“Of course, we could program an application to trigger the right automated workflow when it receives this exact request. But needless to say, that approach doesn’t scale at all. Hard problems demand hard solutions. So here, any solution worth its salt must tackle the fundamental challenges of natural language, which is ambiguous, contextual and dynamic,” said Nivargi.
The first challenge is always ambiguity
A single word can have many possible meanings; for instance, the word ‘run’ has about 645 different definitions. Add in the inevitable human error — like the typo in this request of the phrase ‘how do’ — and we can see that breaking down a single sentence becomes quite daunting, quite quickly. Movework’s Nivargi explains that the initial step, therefore, is to use machine learning to identify syntactic structures that can help us rectify spelling or grammatical errors.
But, he says, to disambiguate what the employee wants, we also need to consider the context surrounding their request, including that employee’s department, location and role, as well as other relevant entities. A key technique in doing so is ‘meta learning’, which entails analyzing so-called ‘metadata’ (information about information).
“By probabilistically weighing the fact that Alex (another employee) and Bhavin are located in North America, Machine Learning models can ‘fuzzy select’ the firstname.lastname@example.org email group, without Alex having to have specified his or her exact name. In this way, we can potentially get Alex’s help and get him/her involved in the workflow at hand,” said Nivargi.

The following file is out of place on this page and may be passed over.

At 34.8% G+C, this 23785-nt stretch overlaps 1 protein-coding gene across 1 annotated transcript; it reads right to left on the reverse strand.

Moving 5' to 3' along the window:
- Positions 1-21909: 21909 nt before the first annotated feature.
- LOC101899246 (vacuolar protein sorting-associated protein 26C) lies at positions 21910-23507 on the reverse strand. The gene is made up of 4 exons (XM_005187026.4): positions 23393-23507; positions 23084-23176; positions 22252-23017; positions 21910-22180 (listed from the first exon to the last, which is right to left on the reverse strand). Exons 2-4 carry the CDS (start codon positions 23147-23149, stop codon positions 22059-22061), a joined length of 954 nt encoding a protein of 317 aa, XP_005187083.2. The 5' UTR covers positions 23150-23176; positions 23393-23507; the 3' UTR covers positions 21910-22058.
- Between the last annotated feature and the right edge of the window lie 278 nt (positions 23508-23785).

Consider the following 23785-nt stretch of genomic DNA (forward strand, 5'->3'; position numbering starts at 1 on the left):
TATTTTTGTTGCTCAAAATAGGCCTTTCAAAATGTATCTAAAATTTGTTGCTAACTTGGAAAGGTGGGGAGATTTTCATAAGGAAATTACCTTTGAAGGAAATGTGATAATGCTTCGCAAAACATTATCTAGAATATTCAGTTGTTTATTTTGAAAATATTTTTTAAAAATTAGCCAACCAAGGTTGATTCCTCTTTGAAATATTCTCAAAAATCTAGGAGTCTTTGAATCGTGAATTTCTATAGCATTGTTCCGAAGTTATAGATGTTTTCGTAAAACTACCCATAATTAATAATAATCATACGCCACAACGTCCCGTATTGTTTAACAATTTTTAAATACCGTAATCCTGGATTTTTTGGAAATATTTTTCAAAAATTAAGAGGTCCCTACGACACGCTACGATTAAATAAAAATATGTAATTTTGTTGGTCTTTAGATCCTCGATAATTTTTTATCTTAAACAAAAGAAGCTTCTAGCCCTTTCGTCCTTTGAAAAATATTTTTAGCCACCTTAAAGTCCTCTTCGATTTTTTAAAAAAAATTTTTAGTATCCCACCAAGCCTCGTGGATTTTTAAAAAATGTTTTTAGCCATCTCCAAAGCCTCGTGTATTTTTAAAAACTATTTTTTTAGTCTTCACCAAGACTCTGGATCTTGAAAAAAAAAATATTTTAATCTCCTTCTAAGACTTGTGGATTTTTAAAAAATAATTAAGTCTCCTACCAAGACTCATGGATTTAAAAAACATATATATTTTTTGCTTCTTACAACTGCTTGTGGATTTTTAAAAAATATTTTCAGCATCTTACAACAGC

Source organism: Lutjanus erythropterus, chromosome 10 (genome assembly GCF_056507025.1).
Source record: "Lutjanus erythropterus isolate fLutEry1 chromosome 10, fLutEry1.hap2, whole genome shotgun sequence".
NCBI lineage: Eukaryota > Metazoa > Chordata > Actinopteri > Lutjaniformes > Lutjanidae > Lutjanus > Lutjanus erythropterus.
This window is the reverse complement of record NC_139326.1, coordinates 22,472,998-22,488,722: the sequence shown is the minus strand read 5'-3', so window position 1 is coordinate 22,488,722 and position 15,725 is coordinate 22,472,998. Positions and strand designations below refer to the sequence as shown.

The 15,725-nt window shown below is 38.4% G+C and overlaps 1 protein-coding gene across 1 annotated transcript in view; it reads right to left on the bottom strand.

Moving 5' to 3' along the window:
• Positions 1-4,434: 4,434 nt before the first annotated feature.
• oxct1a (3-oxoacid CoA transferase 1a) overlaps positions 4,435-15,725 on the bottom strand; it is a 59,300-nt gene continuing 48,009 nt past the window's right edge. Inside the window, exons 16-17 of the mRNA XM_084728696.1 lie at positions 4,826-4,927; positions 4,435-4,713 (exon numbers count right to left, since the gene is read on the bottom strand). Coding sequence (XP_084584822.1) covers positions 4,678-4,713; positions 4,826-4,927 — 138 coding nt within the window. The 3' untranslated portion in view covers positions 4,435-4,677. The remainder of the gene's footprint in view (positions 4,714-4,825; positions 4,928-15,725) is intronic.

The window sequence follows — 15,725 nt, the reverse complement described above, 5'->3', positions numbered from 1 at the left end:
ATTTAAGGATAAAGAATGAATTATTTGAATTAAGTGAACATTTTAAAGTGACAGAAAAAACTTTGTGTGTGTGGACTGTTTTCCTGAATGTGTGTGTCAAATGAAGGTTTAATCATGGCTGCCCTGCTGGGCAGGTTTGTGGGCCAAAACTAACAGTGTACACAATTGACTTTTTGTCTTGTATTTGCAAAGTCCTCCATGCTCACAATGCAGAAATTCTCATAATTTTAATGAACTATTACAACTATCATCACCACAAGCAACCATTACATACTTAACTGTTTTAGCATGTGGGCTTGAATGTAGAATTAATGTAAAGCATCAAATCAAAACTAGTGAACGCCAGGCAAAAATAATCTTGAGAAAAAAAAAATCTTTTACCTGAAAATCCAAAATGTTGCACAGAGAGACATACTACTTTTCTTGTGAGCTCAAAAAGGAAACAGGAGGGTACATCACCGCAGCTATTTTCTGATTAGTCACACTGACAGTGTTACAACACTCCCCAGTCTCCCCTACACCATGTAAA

As TechTarget explains here, “Fuzzy logic is an approach to computing based on ‘degrees of truth’ rather than the usual “true or false” (1 or 0) Boolean logic on which the modern computer is based.”
Human service desk agents already factor in context by drawing on their experience, so the secret for an AI chatbot is to mimic this intuition with mathematical models.
Dynamic language, dynamic chatbots
Finally let’s remember that language — in particular the language used in the enterprise — is dynamic. New words and expressions arise every month, while the IT systems and applications at a given company shift even more often. To deal with so much change, an effective chatbot must be rooted in advanced Machine Learning, since it needs to constantly retrain itself based on real-time information.
Despite the complexity under the hood, however, the number one criteria for a successful chatbot is a seamless user experience. Nivargi says that what his firm has learned when developing NLU technologies is that all employees care about is getting their requests resolved, instantly, via natural conversations on a messaging tool.
As we stand at the turn of the decade, we humans are arguably still not 100% comfortable with chatbot interactions. They’re still too automated, too often non-intuitive and (perhaps unsurprisingly) too to machine-like. Technologies like these show that we’ve started to build chatbots with semantic intuitive intelligence, but there is still work to do. When we get to a point where technology can navigate the peculiarities and idiosyncrasies of human language…. then, just then, we may start to enjoy talking to robots.